Tuesday, February 22, 2011

In Search of Pirate Graves!

Yul Brynner in The Buccaneer
Like most people, I’m caught up in the romance of piracy—not the illegal music downloading type, but piracy on the high seas. The Jolly Roger, shiver-me-timbers, and all that. Forget those ridiculous Somali pirates who hijack oil tankers, the real pirates were the eighteenth century swashbucklers, terrors of the Spanish Main! Given that the Victorian Era was the Golden Age of Piracy, these contemporary guys have no cachet—I mean seriously,  based solely on fashion sense, I think we can all agree who the best pirates were. Just compare the two!

Somali Pirate

So when I was in Tampa in 2010, and heard that a pirate was buried downtown in quaint little Oaklawn Cemetery, I made it a point to stop by. The photo below was not taken by me, as I spent an hour and a half looking for the grave marker, but never found it. But then, pirates, as a rule, are not easy to find. 
Photo care of Wikipedia

Initially disappointed, I was kind of surprised when I returned home to Philadelphia only to learn there was an honest-to-god pirate buried in a cemetery less than a mile from my house! And not only that, but his grave is about fifty feet away from the bench on which my future wife and I used to make out!

Lying amidst the American founding fathers and patriots in St. Peter’s Churchyard Cemetery (3rd and Pine streets, est. 1761), is the grave and monument of privateer Gustavus Conyngham. Privateers were essentially pirates who received a “letter of marquee” from a sovereign or government which allowed them to attack and loot ships of enemy nations. Conyngham had originally been an officer in the American Continental Army, but became a pirate as a way to make his fortune (a la ‘The Dread Pirate Roberts’ in The Princess Bride). He found the pirate life to be much more lucrative and as a result of his escapades on the high seas, became a hero and patriot in the American Revolutionary War. Above is a photo of his wolf table monument, with its odd inscription (sort of an acronym in reverse). Unusually efficient, the wolf table—typically made of marble, but often taken for granite (good one, eh?), there was a certain utility in their design. Used in areas of thin soil and/or rocky terrain, they prevented the digging up of graves (either by wolves, people, or, um bears, as you can see in the link at the end of this blog).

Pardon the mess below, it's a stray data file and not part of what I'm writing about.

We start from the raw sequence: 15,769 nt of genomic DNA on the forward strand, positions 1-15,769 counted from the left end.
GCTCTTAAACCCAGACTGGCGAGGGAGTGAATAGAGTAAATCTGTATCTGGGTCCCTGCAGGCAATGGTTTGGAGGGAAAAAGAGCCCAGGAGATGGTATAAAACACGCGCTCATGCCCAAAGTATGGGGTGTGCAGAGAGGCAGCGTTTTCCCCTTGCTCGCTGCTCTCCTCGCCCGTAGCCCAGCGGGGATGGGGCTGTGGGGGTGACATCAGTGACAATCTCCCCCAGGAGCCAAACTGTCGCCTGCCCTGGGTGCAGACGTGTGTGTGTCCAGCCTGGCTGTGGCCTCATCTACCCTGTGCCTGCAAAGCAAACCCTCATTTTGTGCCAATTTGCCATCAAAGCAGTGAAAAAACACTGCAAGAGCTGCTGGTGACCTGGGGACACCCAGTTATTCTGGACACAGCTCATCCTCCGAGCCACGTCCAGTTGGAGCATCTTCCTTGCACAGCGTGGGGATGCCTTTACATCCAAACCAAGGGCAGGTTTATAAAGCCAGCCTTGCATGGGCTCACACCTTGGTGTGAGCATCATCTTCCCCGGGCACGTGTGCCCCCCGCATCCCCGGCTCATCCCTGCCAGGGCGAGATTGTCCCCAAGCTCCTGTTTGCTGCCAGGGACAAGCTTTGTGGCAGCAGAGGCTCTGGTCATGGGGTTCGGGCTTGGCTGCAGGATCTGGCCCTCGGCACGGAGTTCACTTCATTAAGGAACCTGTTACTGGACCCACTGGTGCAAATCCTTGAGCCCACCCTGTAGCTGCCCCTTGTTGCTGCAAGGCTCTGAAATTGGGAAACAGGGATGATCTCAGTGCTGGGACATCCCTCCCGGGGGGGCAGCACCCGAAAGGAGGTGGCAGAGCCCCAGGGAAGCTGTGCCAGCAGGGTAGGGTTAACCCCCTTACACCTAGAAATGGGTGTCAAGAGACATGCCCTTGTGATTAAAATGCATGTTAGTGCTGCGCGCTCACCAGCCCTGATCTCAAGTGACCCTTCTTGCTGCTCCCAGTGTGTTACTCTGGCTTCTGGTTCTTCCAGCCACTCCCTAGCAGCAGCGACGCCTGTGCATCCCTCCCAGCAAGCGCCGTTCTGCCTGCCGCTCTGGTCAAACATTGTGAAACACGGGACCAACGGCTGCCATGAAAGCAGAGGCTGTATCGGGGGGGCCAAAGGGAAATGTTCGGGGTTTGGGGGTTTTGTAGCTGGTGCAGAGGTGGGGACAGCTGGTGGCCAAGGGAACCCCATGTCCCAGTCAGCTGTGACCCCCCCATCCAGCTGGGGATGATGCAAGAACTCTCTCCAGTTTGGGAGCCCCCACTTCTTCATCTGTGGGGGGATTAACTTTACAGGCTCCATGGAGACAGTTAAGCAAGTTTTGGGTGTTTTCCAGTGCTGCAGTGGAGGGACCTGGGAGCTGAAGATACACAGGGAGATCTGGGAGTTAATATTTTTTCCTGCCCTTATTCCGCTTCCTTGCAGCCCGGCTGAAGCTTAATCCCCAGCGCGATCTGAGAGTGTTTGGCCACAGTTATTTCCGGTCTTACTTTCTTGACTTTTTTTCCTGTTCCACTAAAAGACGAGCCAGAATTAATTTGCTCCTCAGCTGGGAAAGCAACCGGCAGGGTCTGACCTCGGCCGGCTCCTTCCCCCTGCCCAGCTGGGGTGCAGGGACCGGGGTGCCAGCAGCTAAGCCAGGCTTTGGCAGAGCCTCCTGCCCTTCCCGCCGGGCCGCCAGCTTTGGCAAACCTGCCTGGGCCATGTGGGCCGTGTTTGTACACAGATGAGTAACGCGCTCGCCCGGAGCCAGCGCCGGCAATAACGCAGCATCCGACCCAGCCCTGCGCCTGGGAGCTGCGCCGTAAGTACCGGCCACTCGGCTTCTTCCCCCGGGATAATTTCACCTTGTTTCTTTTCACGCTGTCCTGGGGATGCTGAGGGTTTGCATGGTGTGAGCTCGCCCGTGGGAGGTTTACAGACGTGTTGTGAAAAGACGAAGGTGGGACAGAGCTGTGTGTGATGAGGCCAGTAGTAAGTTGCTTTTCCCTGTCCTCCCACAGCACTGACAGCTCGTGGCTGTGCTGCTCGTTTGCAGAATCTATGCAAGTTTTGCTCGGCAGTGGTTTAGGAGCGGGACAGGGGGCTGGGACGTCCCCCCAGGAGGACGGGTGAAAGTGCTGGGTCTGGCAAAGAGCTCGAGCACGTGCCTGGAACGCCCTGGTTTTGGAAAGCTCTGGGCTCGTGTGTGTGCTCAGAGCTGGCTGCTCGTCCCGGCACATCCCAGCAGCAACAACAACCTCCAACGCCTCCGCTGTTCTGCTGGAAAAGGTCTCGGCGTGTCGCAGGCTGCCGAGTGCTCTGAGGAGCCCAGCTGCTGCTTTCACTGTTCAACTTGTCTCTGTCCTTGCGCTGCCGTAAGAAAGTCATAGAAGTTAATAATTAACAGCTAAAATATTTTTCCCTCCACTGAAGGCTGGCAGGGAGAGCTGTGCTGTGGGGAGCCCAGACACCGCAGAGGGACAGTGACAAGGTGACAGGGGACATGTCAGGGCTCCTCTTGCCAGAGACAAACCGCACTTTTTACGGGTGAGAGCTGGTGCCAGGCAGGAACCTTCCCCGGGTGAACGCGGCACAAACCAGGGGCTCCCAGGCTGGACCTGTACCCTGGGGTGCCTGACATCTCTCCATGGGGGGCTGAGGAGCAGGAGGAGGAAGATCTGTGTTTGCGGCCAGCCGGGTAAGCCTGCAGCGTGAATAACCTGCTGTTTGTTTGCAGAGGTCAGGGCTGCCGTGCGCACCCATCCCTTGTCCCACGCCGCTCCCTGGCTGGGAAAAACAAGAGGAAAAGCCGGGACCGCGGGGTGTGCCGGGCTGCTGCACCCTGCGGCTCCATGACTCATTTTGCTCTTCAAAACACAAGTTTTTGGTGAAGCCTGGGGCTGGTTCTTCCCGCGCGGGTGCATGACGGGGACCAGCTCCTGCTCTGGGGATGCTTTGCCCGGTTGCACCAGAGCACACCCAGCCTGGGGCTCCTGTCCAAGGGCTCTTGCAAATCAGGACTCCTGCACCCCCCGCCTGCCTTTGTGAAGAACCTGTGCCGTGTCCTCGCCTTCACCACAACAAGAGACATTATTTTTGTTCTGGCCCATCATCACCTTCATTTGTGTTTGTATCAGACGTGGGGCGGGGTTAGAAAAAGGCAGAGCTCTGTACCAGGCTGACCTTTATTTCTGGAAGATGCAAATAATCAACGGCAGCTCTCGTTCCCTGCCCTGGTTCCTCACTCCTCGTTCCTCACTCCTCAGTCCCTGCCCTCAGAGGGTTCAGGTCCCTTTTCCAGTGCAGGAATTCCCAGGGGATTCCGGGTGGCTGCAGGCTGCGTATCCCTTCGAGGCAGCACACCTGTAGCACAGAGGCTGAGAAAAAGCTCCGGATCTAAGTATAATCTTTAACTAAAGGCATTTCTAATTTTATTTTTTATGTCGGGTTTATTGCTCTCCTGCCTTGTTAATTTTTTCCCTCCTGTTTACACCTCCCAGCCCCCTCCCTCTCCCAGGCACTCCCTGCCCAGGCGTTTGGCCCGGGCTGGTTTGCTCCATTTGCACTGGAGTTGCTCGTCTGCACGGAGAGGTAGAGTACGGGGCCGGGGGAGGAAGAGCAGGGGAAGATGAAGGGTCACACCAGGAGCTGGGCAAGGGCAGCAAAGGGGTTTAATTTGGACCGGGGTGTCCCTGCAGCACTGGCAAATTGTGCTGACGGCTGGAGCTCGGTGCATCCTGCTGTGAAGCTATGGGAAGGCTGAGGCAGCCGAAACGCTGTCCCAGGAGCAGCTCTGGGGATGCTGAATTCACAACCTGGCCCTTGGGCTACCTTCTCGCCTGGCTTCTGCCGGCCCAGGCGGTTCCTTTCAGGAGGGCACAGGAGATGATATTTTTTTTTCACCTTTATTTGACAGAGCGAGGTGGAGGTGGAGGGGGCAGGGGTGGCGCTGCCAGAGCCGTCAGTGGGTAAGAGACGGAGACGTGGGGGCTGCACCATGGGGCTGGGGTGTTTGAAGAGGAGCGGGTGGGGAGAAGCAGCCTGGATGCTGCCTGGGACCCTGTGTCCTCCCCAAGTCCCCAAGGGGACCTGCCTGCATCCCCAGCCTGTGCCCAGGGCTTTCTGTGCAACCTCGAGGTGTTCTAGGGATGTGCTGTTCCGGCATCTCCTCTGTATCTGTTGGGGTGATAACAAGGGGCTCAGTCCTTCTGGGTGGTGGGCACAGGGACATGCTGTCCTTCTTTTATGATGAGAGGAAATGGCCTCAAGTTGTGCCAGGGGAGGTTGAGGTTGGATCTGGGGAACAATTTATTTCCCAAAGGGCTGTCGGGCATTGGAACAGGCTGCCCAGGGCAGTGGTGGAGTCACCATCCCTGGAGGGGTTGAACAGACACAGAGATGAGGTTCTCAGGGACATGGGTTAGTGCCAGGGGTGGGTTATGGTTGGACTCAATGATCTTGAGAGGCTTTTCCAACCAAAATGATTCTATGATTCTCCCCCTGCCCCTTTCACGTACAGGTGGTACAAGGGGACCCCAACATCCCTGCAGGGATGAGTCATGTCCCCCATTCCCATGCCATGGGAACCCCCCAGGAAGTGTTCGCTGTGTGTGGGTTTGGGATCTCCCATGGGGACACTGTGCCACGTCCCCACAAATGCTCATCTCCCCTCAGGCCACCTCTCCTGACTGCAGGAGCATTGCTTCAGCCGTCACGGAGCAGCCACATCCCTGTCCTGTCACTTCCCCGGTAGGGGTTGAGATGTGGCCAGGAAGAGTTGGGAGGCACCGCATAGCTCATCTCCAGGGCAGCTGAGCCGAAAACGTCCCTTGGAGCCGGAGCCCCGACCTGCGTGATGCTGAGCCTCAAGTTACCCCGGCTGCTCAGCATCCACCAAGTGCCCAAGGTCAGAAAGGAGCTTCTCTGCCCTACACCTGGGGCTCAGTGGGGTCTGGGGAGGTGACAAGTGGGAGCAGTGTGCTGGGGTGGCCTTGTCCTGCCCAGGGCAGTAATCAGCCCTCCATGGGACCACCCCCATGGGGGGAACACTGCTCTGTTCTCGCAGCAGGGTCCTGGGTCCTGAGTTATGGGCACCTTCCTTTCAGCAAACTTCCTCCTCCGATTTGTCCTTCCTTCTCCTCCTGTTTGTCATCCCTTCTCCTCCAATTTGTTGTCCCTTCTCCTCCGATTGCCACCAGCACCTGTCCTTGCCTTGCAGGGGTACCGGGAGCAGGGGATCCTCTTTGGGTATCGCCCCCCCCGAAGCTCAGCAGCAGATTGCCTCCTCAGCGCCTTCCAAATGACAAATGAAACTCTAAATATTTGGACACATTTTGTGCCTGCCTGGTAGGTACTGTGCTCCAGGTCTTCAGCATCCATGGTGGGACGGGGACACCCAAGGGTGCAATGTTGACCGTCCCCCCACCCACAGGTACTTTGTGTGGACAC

In his book Philadelphia Area Cemeteries, author Allan Heller states that “privateers had a severe impact on British shipping, capturing or destroying three times as many English ships as the Continental Navy.” In 1777, privateer Gustavus Conyngham “embarked on an eighteen-month voyage of pillage and plunder, capturing sixty British ships with his fourteen-gun cutter, the Revenge.” (The 'Revenge', by the way, is also the name of the Dread Pirate Roberts’ ship—hey, I don't make this stuff up!). The U.S. Navy named three destroyers after Captain Conyngham during three separate periods of the country’s naval history.

In times of need, it wasn’t above the commanding U.S. military officers to solicit help from the dark side. You never read about such things in whitewashed history books, but when I was shooting cemeteries in New Orleans in 2002, I learned about the notorious pirate Jean Lafitte. During the War of 1812 (America’s ‘second war of independence’ against Britain), Lafitte offered his services to General Andrew Jackson in what came to be known as the Battle of New Orleans, the final battle of the war. Heavily outnumbered by the British, Jackson accepted the assistance of Lafitte and his 1000-man pirate crew in exchange for a federal pardon (Lafitte and his men had been banished to the island of Barataria, off Louisiana’s coast-- essentially imprisoned by the U.S. Government for acts of piracy). In return for the pardon, Lafitte helped Jackson defend New Orleans against the British in 1815. If not for pirates, we might very well be taking tea at three!